This proceedings contains some of the papers presented at the Business Object and Implementation Workshops held at OOPSLA'96, OOPSLA'97 and OOPSLA'98. The main theme of the workshops is to document the evolution of business objects, from ~any perspectives, including modelling, implementation, standards and applications. The 1996 workshop intended to clarify the specification, design, and implementation of interoperable, plug and play, distributed business object components and their suitability for delivery of enterprise applications; and to assess the impact of the WWW and, more specifically, the Intranet on the design and implementation of business object components. The main focus of the workshop was: What design patterns will allow implementation of business objects as plug and play components? How can these components be assembled into domain specific frameworks? What are the appropriate architectures/mechanisms as distributed object systems? What for implementing these frameworks organisational and development process issues need to be addressed to successfully deliver these systems? Is this approach an effective means for deploying enterprise application solutions? The third annual workshop (OOPSLA'97) was jointly sponsored by the Accredited Standards Committee X3H7 Object Information Management Technical Committee and the Object Management Group (OMG) Business Object Domain Task Force (BODTF) for the purpose of soliciting technical position papers relevant to the design and implementation of Business Object Systems.UML is rich and complicated notation for describing software systems. The notation is ... Therefore, the UML sequence diagram and the UML activity diagram are suitable for a user-friendly, yet precise, specification of business processes.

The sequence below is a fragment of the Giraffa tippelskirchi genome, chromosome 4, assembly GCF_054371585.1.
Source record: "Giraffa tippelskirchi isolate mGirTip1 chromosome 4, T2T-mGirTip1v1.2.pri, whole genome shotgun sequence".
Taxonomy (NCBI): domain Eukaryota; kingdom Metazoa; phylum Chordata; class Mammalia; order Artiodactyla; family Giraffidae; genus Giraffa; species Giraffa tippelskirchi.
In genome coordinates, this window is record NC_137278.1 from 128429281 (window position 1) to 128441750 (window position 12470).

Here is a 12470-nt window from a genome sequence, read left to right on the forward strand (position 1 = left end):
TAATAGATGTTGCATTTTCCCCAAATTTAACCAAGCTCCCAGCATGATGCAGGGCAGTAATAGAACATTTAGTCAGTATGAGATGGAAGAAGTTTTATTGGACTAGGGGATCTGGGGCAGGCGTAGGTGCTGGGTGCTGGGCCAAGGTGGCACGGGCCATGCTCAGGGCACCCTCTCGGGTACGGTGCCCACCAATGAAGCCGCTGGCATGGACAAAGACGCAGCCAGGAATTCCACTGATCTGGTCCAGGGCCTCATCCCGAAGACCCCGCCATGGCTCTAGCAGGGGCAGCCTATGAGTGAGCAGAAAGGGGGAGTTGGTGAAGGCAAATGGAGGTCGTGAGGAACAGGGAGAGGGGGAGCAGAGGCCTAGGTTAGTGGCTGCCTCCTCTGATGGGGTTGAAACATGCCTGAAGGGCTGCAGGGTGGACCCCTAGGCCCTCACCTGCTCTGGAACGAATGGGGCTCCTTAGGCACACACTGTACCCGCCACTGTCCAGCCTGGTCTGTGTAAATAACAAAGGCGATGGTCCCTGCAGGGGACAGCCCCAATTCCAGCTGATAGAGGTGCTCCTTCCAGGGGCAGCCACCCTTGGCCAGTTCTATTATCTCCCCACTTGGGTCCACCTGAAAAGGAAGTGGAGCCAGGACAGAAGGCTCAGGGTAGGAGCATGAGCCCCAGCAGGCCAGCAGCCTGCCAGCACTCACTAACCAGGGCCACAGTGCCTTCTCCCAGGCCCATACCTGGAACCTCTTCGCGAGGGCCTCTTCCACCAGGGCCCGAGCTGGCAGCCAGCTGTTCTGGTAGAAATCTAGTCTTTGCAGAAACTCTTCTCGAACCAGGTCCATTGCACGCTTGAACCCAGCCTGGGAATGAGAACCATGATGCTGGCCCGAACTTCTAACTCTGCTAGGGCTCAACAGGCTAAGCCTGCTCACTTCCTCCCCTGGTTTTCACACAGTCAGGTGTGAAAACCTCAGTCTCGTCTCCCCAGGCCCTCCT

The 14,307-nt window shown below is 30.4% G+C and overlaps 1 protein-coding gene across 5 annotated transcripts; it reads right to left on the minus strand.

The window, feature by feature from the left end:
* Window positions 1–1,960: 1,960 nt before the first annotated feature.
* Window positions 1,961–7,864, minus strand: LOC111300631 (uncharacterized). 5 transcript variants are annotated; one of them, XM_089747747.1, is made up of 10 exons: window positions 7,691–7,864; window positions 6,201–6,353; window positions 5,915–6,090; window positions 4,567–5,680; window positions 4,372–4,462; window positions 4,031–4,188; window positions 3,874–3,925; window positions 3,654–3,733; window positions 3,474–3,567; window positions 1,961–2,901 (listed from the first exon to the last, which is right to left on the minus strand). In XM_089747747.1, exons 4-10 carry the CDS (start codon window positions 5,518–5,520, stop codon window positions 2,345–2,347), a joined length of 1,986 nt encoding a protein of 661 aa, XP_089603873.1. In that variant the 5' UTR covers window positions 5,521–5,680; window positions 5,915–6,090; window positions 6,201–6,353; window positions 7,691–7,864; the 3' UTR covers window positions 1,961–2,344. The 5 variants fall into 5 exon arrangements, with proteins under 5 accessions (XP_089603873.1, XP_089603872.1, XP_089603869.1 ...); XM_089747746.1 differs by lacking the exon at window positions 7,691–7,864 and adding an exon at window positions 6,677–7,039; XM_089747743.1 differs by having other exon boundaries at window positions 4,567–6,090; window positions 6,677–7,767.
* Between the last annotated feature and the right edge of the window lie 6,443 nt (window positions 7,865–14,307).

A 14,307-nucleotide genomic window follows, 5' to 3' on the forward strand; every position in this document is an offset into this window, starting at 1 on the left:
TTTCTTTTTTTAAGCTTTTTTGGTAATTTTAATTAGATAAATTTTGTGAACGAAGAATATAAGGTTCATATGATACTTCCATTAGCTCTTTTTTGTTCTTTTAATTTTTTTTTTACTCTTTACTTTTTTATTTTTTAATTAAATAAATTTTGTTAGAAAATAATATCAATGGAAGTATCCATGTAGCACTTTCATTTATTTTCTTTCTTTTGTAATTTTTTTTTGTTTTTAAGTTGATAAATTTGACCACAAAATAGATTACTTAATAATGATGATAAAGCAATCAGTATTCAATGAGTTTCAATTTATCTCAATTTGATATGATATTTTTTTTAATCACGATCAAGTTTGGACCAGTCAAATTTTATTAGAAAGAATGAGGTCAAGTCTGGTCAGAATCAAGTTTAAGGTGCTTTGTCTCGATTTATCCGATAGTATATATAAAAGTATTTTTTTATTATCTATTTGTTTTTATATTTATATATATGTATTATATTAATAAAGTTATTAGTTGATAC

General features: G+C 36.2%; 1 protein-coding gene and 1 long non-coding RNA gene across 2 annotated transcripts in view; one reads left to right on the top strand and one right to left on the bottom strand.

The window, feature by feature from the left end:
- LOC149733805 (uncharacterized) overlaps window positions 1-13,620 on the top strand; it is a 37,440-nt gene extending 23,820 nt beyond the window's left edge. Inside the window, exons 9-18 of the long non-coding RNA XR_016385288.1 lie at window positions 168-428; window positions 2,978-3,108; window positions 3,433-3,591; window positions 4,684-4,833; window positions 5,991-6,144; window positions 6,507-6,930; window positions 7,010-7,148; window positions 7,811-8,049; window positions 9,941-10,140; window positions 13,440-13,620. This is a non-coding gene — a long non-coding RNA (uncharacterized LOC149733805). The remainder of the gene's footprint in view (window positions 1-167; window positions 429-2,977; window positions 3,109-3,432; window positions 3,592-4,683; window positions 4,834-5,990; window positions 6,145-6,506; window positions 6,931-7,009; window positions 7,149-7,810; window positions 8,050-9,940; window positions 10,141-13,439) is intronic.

|Title||:||Business Object Design and Implementation II|
|Author||:||Dilip Patel, Jeff Sutherland, Joaquin Miller|
|Publisher||:||Springer Science & Business Media - 2012-12-06|